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  3. ABSTRACT We present X-ray and radio observations of what may be the closest Type Iax supernova (SN) to date, SN 2014dt (d = 12.3–19.3 Mpc), and provide tight constraints on the radio and X-ray emission. We infer a specific radio luminosity $L_R\lt (1.0\!-\!2.4)\times 10^{25}\, \rm {erg\, s^{-1}\, Hz^{-1}}$ at a frequency of 7.5 GHz and a X-ray luminosity $L_X\lt 1.4\times 10^{38}\, \rm {erg\, s^{-1}}$ (0.3–10 keV) at ∼38–48 d post-explosion. We interpret these limits in the context of Inverse Compton (IC) emission and synchrotron emission from a population of electrons accelerated at the forward shock of the explosion in a power-law distribution $N_e(\gamma _e)\proptomore »\gamma _e^{-p}$ with p = 3. Our analysis constrains the progenitor system mass-loss rate to be $\dot{M}\lt 5.0 \times 10^{-6} \rm {M_{\odot }\, yr^{-1}}$ at distances $r\lesssim 10^{16}\, \rm {cm}$ for an assumed wind velocity $v_w=100\, \rm {km\, s^{-1}}$, and a fraction of post-shock energy into magnetic fields and relativistic electrons of ϵB = 0.01 and ϵe = 0.1, respectively. This result rules out some of the parameter space of symbiotic giant star companions, and it is consistent with the low mass-loss rates expected from He-star companions. Our calculations also show that the improved sensitivity of the next-generation Very Large Array (ngVLA) is needed to probe the very low-density media characteristic of He stars that are the leading model for binary stellar companions of white dwarfs giving origin to Type Iax SNe.« less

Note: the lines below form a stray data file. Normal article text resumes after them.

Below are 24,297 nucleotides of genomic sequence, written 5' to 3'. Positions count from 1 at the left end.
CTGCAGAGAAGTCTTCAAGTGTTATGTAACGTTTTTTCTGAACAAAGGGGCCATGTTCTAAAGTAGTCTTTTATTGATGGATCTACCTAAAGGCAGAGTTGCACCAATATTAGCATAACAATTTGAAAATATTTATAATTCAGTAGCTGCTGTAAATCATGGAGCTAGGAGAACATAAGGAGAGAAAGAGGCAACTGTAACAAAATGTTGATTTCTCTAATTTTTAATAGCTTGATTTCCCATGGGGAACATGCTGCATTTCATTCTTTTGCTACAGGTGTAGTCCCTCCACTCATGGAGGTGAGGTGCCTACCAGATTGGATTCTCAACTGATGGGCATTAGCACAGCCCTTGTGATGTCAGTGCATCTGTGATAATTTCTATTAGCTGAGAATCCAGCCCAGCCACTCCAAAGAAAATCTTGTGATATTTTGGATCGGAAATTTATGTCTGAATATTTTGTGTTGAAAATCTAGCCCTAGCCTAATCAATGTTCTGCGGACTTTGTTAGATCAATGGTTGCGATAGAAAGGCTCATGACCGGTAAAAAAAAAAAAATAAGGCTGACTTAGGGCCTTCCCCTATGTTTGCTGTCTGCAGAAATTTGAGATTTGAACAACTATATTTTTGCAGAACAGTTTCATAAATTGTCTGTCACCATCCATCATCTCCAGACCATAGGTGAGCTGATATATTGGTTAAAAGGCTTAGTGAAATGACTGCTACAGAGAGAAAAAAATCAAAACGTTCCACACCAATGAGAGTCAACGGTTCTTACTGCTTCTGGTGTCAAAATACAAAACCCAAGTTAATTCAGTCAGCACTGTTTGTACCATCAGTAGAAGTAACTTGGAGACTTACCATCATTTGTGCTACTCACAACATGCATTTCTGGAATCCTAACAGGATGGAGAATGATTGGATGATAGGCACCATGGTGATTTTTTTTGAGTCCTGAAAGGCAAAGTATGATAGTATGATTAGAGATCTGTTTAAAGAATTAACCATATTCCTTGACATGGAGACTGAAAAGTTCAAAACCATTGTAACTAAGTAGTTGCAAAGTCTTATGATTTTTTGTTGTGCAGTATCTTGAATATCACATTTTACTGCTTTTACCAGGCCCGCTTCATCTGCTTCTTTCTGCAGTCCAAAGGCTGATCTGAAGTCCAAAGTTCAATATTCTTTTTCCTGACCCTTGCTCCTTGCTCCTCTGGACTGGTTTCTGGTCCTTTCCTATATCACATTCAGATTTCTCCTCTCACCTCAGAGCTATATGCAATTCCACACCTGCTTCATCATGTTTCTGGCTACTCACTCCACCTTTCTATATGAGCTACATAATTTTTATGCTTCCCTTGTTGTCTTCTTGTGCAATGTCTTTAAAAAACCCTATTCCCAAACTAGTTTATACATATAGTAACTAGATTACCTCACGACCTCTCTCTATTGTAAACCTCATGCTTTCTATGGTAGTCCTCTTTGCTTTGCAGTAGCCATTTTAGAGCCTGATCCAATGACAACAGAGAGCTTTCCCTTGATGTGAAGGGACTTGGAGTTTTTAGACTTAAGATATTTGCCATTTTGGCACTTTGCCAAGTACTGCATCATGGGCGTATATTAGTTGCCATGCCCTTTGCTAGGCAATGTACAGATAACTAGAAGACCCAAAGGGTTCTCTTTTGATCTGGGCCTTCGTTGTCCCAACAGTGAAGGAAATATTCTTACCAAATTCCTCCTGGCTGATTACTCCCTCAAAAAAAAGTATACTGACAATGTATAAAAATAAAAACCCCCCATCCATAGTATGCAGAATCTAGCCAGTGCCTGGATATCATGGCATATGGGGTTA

4. ABSTRACT We present early-time (t < +50 d) observations of SN 2019muj (=ASASSN-19tr), one of the best-observed members of the peculiar SN Iax class. Ultraviolet and optical photometric and optical and near-infrared spectroscopic follow-up started from ∼5 d before maximum light [tmax(B) on $58707.8$ MJD] and covers the photospheric phase. The early observations allow us to estimate the physical properties of the ejecta and characterize the possible divergence from a uniform chemical abundance structure. The estimated bolometric light-curve peaks at 1.05 × 1042 erg s−1 and indicates that only 0.031 M⊙ of 56Ni was produced, making SN 2019muj a moderate luminosity object in the Iaxmore »class with peak absolute magnitude of $M_\rm {V} = -16.4$ mag. The estimated date of explosion is t0 = $58698.2$ MJD and implies a short rise time of trise = 9.6 d in B band. We fit of the spectroscopic data by synthetic spectra, calculated via the radiative transfer code tardis. Adopting the partially stratified abundance template based on brighter SNe Iax provides a good match with SN 2019muj. However, without earlier spectra, the need for stratification cannot be stated in most of the elements, except carbon, which is allowed to appear in the outer layers only. SN 2019muj provides a unique opportunity to link extremely low-luminosity SNe Iax to well-studied, brighter SNe Iax.« less